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Saudi Arabia seeks death penalty for preacher Awdah - activists, family

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Saudi Arabia seeks death penalty for preacher Awdah - activists, family

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RIYADH (Reuters) - Saudi Arabia's public prosecutor is seeking the death penalty against prominent Islamist preacher Salman al-Awdah on terrorism-related charges, activists and his family said on Tuesday.

The 37 charges against the 61-year-old cleric in the Specialized Criminal Court include spreading discord and incitement against the ruler, according to London-based Saudi rights group ALQST and other activists.

Awdah's son, Abdullah, confirmed the court proceedings and said the accusations against his father included critical tweets and establishing an organisation in Kuwait for defending the Prophet Mohammad.

Amnesty International's Saudi Arabia campaigner Dana Ahmed called the reports "a disturbing trend in the Kingdom (that) sends a horrifying message that peaceful dissent and expression may be met with the death penalty."

A government communications office did not immediately respond to a request for comment.

Saudi Arabia, an absolute monarchy where public protests and political parties are banned, has witnessed a crackdown on dissent, with dozens of clerics, intellectuals and activists arrested in the past year, even as the authorities enacted some high-profile social and economic reforms.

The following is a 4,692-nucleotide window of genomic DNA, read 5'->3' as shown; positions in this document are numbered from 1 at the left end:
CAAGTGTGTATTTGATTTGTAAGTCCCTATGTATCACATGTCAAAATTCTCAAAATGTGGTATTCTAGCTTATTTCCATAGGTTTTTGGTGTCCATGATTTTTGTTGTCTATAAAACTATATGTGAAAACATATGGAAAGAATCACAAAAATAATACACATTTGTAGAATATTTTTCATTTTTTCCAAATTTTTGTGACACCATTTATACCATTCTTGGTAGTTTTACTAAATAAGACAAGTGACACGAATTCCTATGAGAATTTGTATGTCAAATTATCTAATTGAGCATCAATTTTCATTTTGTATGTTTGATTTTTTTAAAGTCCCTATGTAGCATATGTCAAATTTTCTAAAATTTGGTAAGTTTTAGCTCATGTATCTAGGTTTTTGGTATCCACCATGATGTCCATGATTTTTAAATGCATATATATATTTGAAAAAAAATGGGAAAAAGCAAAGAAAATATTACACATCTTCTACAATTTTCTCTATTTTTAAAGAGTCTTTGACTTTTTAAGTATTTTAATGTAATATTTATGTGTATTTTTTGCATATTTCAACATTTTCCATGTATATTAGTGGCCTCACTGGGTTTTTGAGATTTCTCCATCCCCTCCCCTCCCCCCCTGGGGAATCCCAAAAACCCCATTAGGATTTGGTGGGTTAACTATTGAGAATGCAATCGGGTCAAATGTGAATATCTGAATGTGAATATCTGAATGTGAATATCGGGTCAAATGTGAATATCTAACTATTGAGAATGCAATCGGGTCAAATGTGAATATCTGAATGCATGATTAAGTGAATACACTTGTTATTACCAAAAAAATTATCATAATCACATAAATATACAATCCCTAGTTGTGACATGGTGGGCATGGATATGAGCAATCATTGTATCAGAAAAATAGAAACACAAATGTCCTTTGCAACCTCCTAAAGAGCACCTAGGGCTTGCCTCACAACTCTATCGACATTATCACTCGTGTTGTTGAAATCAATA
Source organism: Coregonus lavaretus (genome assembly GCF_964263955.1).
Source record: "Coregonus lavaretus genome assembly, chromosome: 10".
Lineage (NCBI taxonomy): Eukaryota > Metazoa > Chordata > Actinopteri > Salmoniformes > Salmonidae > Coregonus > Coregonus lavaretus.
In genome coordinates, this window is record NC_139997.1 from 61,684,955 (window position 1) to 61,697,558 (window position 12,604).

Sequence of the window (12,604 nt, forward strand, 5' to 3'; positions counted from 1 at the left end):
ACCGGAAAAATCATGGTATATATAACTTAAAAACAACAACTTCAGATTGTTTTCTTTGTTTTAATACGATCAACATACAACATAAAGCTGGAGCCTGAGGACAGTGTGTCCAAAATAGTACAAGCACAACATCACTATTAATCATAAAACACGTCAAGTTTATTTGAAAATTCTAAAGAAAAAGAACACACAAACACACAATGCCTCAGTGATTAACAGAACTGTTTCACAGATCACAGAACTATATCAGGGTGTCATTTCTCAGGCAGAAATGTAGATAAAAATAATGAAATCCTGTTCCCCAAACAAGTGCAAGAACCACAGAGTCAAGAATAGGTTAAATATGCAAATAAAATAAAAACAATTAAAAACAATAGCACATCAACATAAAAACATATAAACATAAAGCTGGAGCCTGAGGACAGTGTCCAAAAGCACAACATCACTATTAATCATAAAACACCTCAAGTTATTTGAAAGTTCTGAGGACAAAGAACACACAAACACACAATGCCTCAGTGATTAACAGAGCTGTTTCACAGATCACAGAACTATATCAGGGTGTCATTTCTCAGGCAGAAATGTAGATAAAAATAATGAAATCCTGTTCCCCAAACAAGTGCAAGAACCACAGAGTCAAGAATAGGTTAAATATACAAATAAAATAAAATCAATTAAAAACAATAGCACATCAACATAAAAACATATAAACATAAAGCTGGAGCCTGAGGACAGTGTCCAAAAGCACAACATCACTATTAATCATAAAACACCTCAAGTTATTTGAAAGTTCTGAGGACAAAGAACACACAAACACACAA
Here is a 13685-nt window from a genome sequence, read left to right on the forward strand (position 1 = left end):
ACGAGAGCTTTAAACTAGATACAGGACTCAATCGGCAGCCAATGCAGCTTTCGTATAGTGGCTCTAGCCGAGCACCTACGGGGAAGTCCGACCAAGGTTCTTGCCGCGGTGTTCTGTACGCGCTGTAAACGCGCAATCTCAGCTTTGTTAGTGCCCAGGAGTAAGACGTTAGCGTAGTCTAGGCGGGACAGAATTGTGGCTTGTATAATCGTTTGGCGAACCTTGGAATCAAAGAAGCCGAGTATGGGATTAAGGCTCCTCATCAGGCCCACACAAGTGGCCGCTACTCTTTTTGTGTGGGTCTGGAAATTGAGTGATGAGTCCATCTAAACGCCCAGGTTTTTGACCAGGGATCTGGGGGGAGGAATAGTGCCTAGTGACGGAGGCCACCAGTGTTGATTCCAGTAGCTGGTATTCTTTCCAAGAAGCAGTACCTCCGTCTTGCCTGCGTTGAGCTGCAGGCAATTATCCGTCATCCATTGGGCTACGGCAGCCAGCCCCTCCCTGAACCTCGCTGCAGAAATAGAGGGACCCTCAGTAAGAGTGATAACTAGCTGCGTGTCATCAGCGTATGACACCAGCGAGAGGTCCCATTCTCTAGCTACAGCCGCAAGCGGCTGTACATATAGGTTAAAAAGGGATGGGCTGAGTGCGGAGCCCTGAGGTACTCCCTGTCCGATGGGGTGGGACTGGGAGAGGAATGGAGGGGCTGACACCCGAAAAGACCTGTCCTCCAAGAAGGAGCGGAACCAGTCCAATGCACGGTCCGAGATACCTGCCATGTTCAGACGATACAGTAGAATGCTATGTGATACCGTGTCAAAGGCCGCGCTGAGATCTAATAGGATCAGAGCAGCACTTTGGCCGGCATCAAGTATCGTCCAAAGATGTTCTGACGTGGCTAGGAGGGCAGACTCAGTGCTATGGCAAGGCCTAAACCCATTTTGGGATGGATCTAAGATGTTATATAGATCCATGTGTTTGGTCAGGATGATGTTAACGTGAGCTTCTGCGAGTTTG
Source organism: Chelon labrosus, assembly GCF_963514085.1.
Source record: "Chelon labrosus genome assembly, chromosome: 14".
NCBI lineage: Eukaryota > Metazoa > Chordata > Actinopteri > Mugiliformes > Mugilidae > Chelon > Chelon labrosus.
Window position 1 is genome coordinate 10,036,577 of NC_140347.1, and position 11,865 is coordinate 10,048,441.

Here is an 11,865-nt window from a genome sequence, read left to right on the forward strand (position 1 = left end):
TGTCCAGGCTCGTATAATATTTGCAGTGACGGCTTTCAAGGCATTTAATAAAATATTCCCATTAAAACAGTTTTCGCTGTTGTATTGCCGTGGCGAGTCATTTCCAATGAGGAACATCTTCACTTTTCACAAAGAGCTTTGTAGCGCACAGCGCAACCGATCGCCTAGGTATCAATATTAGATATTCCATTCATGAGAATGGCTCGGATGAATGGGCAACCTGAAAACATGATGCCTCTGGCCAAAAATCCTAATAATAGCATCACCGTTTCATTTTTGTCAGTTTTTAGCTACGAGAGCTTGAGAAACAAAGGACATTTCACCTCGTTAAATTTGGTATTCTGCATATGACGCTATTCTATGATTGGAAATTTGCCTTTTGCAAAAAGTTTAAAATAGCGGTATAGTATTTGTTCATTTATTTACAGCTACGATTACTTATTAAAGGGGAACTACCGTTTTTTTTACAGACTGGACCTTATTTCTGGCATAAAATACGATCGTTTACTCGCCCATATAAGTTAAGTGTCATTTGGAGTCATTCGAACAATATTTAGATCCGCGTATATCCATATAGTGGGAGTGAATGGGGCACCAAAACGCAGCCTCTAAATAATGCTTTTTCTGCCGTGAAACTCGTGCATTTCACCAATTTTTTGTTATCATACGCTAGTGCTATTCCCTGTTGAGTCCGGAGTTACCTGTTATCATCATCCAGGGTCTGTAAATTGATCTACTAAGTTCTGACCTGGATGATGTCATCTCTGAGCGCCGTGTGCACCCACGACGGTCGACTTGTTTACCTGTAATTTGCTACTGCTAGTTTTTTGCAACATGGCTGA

A roundup of senior royals, ministers and businessmen last November on charges of corruption sent shockwaves through the kingdom, stunning allies and foreign investors. Most of those detainees were released after reaching undisclosed financial settlements with the government.

Awdah, whom U.N. experts have described as a "reformist" and an influential religious figure who has urged greater respect for human rights within Sharia, was arrested in Sept. 2017.

He had previously criticised the government but more recently kept silent or failed to publicly back Saudi policies, including a rift with Qatar over supporting the Muslim Brotherhood.

The Al Saud family has always regarded Islamist groups as the biggest internal threat to its rule over a country in which appeals to religious sentiment cannot be lightly dismissed and an al Qaeda campaign a decade ago killed hundreds.

In the 1990s, the Brotherhood-inspired Sahwa (Awakening) movement demanded political reforms that would have weakened the ruling family. Awdah, a Sahwa leader, was imprisoned from 1994-99 for agitating for political change. Criticism of the ruling family earned him praise from Osama bin Laden, whom he eventually denounced.

The Sahwa movement was later undermined by a mixture of repression and co-optation. Some clerics, however, maintained large followings through YouTube sermons. Awdah has 14 million Twitter followers.

In 2011, he called for elections and separation of powers, principles antithetical to strict Islamist ideology. He has since been largely quiet on issues of domestic reform.

The authorities recommended the death penalty last month for five human rights activists from the kingdom's Eastern Province, including Israa al-Ghomgham, the first woman to possibly face that punishment for rights-related work.

(Reporting By Stephen Kalin, Editing by William Maclean)

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